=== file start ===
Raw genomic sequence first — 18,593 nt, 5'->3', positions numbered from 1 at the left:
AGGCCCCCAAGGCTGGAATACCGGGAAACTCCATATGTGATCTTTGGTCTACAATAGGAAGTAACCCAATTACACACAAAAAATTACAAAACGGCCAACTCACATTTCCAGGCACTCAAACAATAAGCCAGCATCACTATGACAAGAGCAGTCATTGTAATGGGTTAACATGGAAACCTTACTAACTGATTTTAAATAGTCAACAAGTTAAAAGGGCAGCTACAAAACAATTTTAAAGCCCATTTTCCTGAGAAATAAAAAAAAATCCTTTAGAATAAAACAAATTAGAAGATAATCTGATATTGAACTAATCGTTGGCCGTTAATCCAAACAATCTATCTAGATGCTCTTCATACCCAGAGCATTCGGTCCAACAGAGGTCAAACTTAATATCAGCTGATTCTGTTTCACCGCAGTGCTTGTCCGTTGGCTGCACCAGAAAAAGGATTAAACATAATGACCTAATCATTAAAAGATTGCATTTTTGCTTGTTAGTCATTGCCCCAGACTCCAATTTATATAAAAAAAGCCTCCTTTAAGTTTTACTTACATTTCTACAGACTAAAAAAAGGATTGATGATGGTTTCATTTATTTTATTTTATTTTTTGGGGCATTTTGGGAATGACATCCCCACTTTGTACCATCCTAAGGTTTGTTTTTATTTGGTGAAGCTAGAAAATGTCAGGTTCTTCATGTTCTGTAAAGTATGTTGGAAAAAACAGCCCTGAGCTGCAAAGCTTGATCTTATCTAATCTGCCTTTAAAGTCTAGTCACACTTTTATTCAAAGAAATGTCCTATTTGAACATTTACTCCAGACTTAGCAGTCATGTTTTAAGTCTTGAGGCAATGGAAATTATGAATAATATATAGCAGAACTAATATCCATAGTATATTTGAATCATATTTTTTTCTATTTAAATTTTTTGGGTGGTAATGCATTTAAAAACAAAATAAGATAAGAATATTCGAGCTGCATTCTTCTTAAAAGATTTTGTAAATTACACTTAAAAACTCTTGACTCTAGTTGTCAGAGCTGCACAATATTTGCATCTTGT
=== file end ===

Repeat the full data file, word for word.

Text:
Raw genomic sequence first — 18,593 nt, 5'->3', positions numbered from 1 at the left:
AGGCCCCCAAGGCTGGAATACCGGGAAACTCCATATGTGATCTTTGGTCTACAATAGGAAGTAACCCAATTACACACAAAAAATTACAAAACGGCCAACTCACATTTCCAGGCACTCAAACAATAAGCCAGCATCACTATGACAAGAGCAGTCATTGTAATGGGTTAACATGGAAACCTTACTAACTGATTTTAAATAGTCAACAAGTTAAAAGGGCAGCTACAAAACAATTTTAAAGCCCATTTTCCTGAGAAATAAAAAAAAATCCTTTAGAATAAAACAAATTAGAAGATAATCTGATATTGAACTAATCGTTGGCCGTTAATCCAAACAATCTATCTAGATGCTCTTCATACCCAGAGCATTCGGTCCAACAGAGGTCAAACTTAATATCAGCTGATTCTGTTTCACCGCAGTGCTTGTCCGTTGGCTGCACCAGAAAAAGGATTAAACATAATGACCTAATCATTAAAAGATTGCATTTTTGCTTGTTAGTCATTGCCCCAGACTCCAATTTATATAAAAAAAGCCTCCTTTAAGTTTTACTTACATTTCTACAGACTAAAAAAAGGATTGATGATGGTTTCATTTATTTTATTTTATTTTTTGGGGCATTTTGGGAATGACATCCCCACTTTGTACCATCCTAAGGTTTGTTTTTATTTGGTGAAGCTAGAAAATGTCAGGTTCTTCATGTTCTGTAAAGTATGTTGGAAAAAACAGCCCTGAGCTGCAAAGCTTGATCTTATCTAATCTGCCTTTAAAGTCTAGTCACACTTTTATTCAAAGAAATGTCCTATTTGAACATTTACTCCAGACTTAGCAGTCATGTTTTAAGTCTTGAGGCAATGGAAATTATGAATAATATATAGCAGAACTAATATCCATAGTATATTTGAATCATATTTTTTTCTATTTAAATTTTTTGGGTGGTAATGCATTTAAAAACAAAATAAGATAAGAATATTCGAGCTGCATTCTTCTTAAAAGATTTTGTAAATTACACTTAAAAACTCTTGACTCTAGTTGTCAGAGCTGCACAATATTTGCATCTTGT